As will be recognized from the discussion below, aspects of the invention may be embodied on routers 110, on server 200, on client computer 300, on other network devices (not shown), or on some combination of the above. For example, programming steps may be contained in programs 334 and/or programs 234.

Illustrative Data Operations

FIG. 4 shows a schematic overview diagram of operational process 100 where operations are performed on data by an XML stream. An XML stream is a flow of data containing instructions in XML. XML stream 405 may contain instructions for performing one or more operations from a set of pre-defined operations. The data types, structure, and contents of XML stream 405 are specified by XML schema 410. Briefly stated, XML schema 410 includes rules written in XML that define operations that may be included in XML stream 405. XML schema 410 includes a limited number of defined operations that may be performed, including addition, subtraction, multiplication, and division. XML schema 410 will be explained in more detail in conjunction with reference to FIG. 5.

One or more operations defined by XML schema 410 may be placed in XML stream 405. Operation parser 415 receives data from data 420 and at least one operation from the defined operations within XML stream 405. Operation parser 415 performs the operations contained within XML stream 405 on data 420. Data 420 may be in many different forms. For example, data 420 may be a single data point, or a set of data points. Additionally, the data may be of various types, including but not limited to: real numbers, integers, pointers, strings, and operations. Operation parser 415 operates on data 420 utilizing XML stream 405 and outputs modified data 425. Modified data 425 is modified in accordance with the instructions contained within XML stream 405. Modified data 425 may then be used by another process (not shown).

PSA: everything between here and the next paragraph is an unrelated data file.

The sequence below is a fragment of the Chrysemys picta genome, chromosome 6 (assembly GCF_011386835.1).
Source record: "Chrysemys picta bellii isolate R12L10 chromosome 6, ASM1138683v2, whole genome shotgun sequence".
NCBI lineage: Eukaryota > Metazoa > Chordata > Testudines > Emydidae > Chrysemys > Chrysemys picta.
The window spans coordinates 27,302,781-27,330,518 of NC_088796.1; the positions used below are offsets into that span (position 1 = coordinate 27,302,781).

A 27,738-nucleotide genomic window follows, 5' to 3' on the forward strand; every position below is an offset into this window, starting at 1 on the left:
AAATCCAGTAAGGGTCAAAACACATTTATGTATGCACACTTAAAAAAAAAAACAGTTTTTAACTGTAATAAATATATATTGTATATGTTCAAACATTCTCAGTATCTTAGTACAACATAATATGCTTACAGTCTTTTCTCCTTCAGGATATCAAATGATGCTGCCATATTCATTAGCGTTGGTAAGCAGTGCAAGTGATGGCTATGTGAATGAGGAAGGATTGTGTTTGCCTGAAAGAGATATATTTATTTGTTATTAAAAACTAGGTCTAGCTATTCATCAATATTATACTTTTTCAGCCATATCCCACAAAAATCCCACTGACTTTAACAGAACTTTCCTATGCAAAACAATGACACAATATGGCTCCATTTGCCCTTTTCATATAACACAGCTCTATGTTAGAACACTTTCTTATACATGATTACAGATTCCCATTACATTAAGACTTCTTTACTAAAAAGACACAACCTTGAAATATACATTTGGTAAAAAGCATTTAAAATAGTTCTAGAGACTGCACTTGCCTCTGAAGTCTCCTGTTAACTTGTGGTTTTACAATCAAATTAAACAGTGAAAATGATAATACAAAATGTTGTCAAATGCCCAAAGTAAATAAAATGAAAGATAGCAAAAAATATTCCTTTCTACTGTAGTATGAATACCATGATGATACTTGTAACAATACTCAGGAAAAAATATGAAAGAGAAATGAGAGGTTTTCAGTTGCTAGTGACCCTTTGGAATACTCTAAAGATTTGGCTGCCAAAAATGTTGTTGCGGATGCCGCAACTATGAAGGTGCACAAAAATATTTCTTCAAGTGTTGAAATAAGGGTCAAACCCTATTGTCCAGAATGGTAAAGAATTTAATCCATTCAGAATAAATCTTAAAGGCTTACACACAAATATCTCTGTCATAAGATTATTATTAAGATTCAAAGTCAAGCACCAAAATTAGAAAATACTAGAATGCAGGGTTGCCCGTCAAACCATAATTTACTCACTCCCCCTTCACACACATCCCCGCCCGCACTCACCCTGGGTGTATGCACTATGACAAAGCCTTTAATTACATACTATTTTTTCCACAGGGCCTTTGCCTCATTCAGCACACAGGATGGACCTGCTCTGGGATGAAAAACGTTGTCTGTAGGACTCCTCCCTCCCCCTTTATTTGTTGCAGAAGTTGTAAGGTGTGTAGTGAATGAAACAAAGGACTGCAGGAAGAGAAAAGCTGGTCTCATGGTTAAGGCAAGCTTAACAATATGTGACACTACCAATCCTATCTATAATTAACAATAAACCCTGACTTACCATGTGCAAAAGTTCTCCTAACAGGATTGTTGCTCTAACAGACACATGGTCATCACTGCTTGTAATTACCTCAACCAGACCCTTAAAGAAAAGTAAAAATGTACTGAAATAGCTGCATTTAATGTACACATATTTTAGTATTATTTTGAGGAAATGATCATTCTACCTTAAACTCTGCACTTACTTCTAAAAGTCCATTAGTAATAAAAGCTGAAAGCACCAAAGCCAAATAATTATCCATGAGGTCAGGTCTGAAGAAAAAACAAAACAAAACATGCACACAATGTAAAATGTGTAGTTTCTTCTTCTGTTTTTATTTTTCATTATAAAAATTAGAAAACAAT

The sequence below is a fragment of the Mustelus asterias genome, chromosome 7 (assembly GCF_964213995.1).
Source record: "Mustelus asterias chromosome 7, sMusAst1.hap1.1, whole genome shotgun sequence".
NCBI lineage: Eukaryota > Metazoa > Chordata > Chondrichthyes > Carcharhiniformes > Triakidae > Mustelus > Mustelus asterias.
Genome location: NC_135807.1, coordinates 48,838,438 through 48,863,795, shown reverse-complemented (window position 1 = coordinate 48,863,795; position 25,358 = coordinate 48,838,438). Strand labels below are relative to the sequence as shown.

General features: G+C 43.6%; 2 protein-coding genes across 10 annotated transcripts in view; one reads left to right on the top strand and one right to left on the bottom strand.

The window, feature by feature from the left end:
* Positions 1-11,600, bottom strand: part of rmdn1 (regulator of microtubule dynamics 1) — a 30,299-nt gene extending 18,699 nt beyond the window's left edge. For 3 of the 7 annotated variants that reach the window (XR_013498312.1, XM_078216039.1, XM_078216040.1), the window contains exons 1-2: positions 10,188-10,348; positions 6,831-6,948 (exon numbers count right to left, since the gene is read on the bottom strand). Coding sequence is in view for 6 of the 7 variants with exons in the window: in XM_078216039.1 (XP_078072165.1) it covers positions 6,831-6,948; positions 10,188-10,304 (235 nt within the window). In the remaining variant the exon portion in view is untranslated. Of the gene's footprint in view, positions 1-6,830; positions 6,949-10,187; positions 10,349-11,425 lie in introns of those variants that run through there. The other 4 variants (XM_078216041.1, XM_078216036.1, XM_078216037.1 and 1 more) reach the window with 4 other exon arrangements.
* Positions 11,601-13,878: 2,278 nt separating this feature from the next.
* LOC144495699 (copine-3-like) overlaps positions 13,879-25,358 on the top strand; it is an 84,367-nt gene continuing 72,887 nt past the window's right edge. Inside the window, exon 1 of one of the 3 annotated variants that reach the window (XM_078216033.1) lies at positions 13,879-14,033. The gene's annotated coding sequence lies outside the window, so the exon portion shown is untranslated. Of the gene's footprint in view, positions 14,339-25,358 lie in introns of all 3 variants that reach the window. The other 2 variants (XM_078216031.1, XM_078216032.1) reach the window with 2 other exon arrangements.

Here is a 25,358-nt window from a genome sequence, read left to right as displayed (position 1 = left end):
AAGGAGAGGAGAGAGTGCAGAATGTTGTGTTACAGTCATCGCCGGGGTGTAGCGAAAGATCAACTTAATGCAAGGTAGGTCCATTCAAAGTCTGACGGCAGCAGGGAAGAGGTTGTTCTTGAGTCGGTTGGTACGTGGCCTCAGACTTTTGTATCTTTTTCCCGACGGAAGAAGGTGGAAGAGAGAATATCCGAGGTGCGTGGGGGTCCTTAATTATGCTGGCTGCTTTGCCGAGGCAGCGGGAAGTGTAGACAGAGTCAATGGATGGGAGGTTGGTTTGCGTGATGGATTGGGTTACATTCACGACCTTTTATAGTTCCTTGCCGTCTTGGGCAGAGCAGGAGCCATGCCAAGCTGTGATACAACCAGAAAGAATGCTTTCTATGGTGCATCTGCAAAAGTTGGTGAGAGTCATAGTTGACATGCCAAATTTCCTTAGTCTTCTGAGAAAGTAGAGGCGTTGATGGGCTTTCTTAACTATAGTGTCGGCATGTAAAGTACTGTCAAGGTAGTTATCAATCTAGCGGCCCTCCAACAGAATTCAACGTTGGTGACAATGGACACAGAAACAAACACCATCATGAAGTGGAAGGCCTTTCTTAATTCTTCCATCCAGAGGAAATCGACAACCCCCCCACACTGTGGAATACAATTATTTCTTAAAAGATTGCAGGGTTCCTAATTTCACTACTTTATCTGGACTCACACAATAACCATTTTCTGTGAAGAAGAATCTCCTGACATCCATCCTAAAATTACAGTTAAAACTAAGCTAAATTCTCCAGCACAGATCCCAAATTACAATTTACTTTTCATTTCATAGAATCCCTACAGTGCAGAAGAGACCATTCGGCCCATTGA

XML stream 405 and data 420 may be passed to operation parser 415 at any time. According to one embodiment, XML stream 405 and data 420 is passed to operation parser 415 at predetermined times. For example, operation parser acts on the data every 50 milliseconds. According to another embodiment, XML stream 405 is passed to operation parser 115 when data 420 is received by operation parser 415.

FIG. 5 illustrates a schematic diagram of an exemplary XML schema 410 as shown in FIG. 4. XML schema 410 is used to describe data types, structure, and contents of XML stream 405. As illustrated, XML schema 410 includes definitions for four types of operations, including: addition 515, subtraction 520, multiplication 525, and division 530. XML schema 410 also includes definitions for four types of elements: data 540, dataset 545, operation 535, and real number 550. Data 540 is a single unit of data and datasets 545 is a set of data that contains multiple units of data, such as a data array. Data 540 and dataset 545 will be discussed in more detail in conjunction with TABLES 2, 3, and 4 below. Operation 535 performs one of the four types of operations. These operations may be performed on the four element types. Operation 535 will be discussed in more detail in conjunction with TABLES 5 to 10. TABLE 1 shows a block of code in an exemplary XML schema for defining a primary set of arithmetic operations in an XML stream, such as XML stream 405 of FIG. 1. The code block in TABLE 1 defines operations that may be performed on data using the XML stream. These operations include addition, subtraction, multiplication, and division. The operations that may be included in the XML stream are restricted to the four operations. This restriction, which limits the content of the XML stream, allows the stream to be efficiently validated and rapidly performed.